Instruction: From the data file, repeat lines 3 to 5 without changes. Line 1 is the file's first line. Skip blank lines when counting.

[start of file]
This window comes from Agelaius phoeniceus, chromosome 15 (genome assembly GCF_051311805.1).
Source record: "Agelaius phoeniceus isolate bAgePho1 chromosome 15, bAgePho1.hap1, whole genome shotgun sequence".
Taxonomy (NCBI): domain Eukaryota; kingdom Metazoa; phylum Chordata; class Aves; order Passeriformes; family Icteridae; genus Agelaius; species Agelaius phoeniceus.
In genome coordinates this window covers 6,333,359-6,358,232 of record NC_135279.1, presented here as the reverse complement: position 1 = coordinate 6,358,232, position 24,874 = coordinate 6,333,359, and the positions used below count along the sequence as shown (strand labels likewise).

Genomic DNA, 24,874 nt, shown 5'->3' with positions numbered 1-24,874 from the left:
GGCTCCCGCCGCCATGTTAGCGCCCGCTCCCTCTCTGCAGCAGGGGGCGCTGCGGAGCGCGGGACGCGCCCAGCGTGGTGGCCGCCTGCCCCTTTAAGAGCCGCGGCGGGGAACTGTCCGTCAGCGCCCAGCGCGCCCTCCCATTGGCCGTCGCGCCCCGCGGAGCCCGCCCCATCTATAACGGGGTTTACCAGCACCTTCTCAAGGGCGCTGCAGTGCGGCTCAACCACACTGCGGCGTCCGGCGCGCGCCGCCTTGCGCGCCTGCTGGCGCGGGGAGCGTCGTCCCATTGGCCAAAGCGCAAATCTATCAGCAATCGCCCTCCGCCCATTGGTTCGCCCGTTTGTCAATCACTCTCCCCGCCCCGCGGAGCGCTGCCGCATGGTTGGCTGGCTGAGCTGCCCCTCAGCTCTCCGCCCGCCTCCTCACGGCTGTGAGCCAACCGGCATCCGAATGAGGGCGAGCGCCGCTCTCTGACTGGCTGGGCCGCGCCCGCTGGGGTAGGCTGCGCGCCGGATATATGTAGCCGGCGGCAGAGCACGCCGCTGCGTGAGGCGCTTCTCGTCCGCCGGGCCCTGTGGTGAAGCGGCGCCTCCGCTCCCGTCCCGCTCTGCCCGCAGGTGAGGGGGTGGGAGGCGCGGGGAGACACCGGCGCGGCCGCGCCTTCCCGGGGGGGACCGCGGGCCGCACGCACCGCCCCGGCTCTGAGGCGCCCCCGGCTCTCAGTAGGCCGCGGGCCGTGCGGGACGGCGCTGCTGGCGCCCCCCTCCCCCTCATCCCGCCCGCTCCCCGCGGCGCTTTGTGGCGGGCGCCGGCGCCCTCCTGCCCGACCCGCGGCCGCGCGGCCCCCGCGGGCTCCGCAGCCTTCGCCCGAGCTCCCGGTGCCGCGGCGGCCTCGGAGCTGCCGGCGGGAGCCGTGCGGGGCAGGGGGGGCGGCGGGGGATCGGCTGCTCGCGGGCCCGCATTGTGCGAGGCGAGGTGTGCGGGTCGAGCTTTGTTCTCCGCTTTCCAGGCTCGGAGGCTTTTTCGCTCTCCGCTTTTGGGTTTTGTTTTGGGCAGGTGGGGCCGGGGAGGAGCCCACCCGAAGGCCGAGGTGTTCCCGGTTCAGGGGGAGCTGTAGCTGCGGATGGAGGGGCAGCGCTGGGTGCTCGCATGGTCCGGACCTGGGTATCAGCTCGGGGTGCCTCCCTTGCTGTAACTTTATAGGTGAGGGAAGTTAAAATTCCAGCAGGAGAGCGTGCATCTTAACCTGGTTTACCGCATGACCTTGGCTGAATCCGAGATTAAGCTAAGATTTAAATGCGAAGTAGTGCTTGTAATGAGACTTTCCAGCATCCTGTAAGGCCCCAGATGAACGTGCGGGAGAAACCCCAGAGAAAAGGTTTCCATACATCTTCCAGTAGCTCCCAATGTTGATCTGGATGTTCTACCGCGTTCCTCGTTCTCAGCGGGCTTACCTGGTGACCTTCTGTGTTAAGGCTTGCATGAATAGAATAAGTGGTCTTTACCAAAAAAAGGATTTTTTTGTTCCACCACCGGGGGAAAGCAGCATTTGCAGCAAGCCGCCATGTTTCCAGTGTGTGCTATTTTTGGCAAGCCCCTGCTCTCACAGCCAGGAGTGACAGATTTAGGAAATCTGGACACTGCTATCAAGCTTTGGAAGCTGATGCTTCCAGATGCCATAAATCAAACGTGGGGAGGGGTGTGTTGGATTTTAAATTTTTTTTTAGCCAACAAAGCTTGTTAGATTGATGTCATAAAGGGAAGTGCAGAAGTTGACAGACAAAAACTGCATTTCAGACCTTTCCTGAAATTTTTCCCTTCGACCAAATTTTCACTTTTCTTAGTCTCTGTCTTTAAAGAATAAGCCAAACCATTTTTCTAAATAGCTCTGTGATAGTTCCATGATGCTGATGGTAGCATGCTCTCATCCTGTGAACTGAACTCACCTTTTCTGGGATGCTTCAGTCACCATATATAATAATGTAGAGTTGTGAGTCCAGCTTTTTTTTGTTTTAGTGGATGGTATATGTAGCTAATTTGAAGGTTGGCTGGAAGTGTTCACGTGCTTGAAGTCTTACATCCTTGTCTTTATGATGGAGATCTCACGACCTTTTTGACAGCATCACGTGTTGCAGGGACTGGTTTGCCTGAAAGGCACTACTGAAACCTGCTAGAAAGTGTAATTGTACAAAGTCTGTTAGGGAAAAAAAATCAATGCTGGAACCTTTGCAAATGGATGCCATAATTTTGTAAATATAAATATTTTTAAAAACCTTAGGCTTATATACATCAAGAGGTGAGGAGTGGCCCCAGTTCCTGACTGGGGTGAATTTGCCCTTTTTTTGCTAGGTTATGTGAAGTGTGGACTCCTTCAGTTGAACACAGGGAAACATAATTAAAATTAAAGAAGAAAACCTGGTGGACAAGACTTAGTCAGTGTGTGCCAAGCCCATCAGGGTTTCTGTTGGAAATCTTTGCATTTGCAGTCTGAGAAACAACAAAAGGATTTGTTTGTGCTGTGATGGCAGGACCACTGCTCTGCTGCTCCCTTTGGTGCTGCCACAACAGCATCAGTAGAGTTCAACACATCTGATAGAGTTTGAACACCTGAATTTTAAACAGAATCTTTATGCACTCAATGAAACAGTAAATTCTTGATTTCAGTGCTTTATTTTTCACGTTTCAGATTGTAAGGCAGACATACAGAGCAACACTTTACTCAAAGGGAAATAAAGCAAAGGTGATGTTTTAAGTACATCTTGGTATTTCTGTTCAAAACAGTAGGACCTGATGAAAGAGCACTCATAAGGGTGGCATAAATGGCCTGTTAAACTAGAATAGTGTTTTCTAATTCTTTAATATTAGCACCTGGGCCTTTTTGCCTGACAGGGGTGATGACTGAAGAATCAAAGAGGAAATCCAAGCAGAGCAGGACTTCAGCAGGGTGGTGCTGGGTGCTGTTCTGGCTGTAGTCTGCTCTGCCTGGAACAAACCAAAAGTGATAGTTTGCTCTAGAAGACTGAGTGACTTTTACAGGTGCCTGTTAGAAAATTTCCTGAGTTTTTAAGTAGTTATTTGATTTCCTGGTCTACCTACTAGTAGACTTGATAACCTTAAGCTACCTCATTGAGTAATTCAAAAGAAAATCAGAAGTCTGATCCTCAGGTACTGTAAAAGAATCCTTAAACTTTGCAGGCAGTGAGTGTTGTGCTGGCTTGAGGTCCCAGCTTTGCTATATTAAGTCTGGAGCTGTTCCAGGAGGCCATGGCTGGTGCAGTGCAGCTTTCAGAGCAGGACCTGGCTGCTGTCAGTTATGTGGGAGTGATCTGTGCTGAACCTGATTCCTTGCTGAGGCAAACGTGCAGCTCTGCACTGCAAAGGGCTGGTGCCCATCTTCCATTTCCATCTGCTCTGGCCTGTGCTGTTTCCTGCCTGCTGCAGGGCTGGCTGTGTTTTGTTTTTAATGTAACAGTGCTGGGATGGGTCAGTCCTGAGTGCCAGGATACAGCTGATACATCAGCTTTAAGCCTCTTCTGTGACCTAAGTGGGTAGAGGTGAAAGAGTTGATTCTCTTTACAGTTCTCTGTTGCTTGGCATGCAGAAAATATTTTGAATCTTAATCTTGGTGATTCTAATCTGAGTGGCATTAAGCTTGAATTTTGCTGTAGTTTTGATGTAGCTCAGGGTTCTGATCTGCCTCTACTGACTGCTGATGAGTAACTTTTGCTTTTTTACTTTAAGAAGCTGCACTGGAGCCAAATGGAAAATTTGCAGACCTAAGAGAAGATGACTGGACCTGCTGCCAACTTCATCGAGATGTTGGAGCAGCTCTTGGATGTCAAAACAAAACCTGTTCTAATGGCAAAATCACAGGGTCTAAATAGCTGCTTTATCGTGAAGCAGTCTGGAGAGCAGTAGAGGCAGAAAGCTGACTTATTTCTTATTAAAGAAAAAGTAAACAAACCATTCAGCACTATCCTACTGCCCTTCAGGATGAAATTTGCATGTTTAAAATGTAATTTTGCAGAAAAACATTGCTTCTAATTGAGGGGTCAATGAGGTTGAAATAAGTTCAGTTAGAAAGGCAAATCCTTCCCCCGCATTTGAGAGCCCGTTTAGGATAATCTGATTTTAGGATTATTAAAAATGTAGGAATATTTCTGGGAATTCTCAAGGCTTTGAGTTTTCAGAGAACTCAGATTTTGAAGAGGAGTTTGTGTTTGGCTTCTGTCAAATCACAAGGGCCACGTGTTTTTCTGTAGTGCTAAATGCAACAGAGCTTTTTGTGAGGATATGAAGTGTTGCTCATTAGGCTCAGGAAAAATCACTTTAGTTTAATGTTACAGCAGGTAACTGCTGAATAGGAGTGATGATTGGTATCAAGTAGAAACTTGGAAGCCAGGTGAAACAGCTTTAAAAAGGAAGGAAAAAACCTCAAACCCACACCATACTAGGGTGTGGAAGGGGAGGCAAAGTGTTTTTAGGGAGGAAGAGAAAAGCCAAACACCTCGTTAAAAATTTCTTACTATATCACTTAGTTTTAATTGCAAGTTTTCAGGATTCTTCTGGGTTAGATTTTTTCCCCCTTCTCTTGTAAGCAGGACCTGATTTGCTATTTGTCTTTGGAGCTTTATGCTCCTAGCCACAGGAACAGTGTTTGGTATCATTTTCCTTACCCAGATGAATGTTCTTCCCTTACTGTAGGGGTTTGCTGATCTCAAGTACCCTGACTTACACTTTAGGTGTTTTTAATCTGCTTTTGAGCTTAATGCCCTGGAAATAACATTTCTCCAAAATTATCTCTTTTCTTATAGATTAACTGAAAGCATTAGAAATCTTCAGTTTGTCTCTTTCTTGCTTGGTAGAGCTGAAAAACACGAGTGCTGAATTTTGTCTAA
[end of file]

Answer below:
Taxonomy (NCBI): domain Eukaryota; kingdom Metazoa; phylum Chordata; class Aves; order Passeriformes; family Icteridae; genus Agelaius; species Agelaius phoeniceus.
In genome coordinates this window covers 6,333,359-6,358,232 of record NC_135279.1, presented here as the reverse complement: position 1 = coordinate 6,358,232, position 24,874 = coordinate 6,333,359, and the positions used below count along the sequence as shown (strand labels likewise).

Genomic DNA, 24,874 nt, shown 5'->3' with positions numbered 1-24,874 from the left: